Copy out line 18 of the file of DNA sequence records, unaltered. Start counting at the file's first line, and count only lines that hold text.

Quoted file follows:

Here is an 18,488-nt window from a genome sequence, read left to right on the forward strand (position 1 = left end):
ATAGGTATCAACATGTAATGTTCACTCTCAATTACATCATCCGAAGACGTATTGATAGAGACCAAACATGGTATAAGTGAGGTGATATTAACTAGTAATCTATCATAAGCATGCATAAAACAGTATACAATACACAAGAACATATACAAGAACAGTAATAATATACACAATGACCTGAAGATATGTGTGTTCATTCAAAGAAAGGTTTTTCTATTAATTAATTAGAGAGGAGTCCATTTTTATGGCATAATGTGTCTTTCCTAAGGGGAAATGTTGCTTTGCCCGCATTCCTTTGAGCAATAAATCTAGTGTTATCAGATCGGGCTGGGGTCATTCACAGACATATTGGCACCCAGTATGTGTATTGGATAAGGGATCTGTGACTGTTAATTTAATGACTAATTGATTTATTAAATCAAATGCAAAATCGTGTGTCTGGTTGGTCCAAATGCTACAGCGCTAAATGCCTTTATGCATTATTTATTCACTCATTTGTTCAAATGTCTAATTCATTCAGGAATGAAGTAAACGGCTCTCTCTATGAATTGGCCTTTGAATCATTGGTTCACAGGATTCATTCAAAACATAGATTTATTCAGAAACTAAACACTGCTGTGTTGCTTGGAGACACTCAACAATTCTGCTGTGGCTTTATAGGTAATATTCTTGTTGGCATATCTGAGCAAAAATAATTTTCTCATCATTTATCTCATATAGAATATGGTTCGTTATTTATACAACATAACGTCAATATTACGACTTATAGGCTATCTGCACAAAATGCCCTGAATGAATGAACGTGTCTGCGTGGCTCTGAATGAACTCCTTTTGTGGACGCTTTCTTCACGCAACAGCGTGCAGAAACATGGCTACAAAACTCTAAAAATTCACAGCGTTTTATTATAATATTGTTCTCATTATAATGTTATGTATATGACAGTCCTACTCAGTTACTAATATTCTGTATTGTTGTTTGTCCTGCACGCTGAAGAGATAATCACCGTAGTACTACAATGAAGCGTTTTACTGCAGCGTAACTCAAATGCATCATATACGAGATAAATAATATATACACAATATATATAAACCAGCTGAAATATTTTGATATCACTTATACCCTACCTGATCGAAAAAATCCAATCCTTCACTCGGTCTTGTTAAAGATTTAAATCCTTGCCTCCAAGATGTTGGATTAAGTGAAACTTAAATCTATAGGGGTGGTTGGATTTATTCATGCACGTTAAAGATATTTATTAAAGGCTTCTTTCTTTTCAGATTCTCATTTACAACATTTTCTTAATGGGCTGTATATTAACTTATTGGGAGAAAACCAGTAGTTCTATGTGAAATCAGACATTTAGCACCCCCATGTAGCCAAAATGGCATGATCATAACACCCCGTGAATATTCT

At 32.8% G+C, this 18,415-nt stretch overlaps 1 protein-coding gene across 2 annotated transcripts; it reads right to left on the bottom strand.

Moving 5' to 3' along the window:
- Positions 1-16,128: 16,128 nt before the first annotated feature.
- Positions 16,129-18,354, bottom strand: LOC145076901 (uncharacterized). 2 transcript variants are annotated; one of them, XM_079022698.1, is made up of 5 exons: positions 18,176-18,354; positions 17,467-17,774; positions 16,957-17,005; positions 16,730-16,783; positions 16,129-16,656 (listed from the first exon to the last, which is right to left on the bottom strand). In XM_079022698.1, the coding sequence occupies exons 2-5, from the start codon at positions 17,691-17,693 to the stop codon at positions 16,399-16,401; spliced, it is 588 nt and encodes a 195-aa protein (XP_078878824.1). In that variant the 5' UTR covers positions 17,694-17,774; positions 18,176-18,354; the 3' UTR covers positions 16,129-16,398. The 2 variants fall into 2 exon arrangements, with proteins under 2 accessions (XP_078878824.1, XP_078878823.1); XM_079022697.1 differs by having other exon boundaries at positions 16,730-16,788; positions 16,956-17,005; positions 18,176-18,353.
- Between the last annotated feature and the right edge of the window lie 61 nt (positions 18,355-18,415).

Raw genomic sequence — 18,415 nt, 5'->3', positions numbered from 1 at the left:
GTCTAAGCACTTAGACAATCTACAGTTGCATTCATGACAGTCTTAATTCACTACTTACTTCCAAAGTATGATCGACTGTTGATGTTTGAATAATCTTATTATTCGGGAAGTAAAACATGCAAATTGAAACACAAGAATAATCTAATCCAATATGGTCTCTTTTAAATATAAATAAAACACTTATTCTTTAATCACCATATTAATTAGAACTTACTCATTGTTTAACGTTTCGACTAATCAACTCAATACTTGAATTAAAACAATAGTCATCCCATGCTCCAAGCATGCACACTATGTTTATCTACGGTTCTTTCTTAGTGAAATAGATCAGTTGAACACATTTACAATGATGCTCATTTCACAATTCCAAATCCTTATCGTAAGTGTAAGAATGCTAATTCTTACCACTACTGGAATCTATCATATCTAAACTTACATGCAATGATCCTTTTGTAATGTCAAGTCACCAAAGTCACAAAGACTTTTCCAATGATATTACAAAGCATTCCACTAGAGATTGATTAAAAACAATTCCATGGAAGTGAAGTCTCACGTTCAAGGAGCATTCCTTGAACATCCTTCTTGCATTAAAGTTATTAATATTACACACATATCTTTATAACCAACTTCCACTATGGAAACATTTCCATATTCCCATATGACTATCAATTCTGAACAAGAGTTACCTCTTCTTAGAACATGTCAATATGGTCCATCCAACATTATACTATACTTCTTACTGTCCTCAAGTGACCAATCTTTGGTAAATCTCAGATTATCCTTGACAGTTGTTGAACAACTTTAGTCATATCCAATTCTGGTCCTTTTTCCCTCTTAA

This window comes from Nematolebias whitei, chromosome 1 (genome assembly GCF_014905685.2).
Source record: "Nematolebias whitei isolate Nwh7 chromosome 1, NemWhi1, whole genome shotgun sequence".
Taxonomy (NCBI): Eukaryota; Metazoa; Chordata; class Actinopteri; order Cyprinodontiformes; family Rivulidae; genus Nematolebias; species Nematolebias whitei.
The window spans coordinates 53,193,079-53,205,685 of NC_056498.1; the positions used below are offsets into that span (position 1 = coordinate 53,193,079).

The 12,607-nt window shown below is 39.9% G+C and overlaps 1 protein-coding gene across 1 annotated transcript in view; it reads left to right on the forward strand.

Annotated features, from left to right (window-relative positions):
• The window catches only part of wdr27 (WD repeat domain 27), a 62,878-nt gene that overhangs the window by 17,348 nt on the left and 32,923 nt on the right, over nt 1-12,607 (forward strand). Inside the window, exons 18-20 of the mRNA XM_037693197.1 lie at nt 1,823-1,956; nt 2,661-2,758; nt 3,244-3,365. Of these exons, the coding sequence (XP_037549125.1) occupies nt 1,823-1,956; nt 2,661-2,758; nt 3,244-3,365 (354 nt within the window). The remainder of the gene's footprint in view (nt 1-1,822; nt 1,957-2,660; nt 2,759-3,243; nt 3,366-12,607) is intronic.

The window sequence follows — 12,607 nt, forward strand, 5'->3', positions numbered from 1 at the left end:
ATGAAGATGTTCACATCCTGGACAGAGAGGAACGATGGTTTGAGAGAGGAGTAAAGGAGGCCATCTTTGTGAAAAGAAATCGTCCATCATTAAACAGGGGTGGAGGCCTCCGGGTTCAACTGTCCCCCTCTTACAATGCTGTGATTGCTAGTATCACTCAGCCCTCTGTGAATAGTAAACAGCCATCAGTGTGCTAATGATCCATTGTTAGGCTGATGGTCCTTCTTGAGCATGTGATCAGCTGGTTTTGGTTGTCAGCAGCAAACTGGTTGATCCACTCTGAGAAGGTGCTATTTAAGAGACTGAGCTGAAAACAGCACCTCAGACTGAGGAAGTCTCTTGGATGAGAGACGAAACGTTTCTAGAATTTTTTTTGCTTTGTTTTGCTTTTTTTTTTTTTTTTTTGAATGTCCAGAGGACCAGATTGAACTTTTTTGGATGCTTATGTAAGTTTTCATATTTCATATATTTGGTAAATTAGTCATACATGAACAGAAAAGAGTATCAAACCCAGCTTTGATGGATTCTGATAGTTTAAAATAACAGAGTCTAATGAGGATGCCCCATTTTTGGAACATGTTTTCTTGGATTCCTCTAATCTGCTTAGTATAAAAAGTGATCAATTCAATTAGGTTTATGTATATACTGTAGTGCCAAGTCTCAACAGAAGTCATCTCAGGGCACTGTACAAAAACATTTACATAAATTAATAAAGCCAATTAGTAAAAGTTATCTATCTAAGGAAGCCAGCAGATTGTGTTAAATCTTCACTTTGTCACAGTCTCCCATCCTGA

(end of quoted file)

ATGAAGATGTTCACATCCTGGACAGAGAGGAACGATGGTTTGAGAGAGGAGTAAAGGAGGCCATCTTTGTGAAAAGAAATCGTCCATCATTAAACAGGGGTGGAGGCCTCCGGGTTCAACTGTCCCCCTCTTACAATGCTGTGATTGCTAGTATCACTCAGCCCTCTGTGAATAGTAAACAGCCATCAGTGTGCTAATGATCCATTGTTAGGCTGATGGTCCTTCTTGAGCATGTGATCAGCTGGTTTTGGTTGTCAGCAGCAAACTGGTTGATCCACTCTGAGAAGGTGCTATTTAAGAGACTGAGCTGAAAACAGCACCTCAGACTGAGGAAGTCTCTTGGATGAGAGACGAAACGTTTCTAGAATTTTTTTTGCTTTGTTTTGCTTTTTTTTTTTTTTTTTTGAATGTCCAGAGGACCAGATTGAACTTTTTTGGATGCTTATGTAAGTTTTCATATTTCATATATTTGGTAAATTAGTCATACATGAACAGAAAAGAGTATCAAACCCAGCTTTGATGGATTCTGATAGTTTAAAATAACAGAGTCTAATGAGGATGCCCCATTTTTGGAACATGTTTTCTTGGATTCCTCTAATCTGCTTAGTATAAAAAGTGATCAATTCAATTAGGTTTATGTATATACTGTAGTGCCAAGTCTCAACAGAAGTCATCTCAGGGCACTGTACAAAAACATTTACATAAATTAATAAAGCCAATTAGTAAAAGTTATCTATCTAAGGAAGCCAGCAGATTGTGTTAAATCTTCACTTTGTCACAGTCTCCCATCCTGA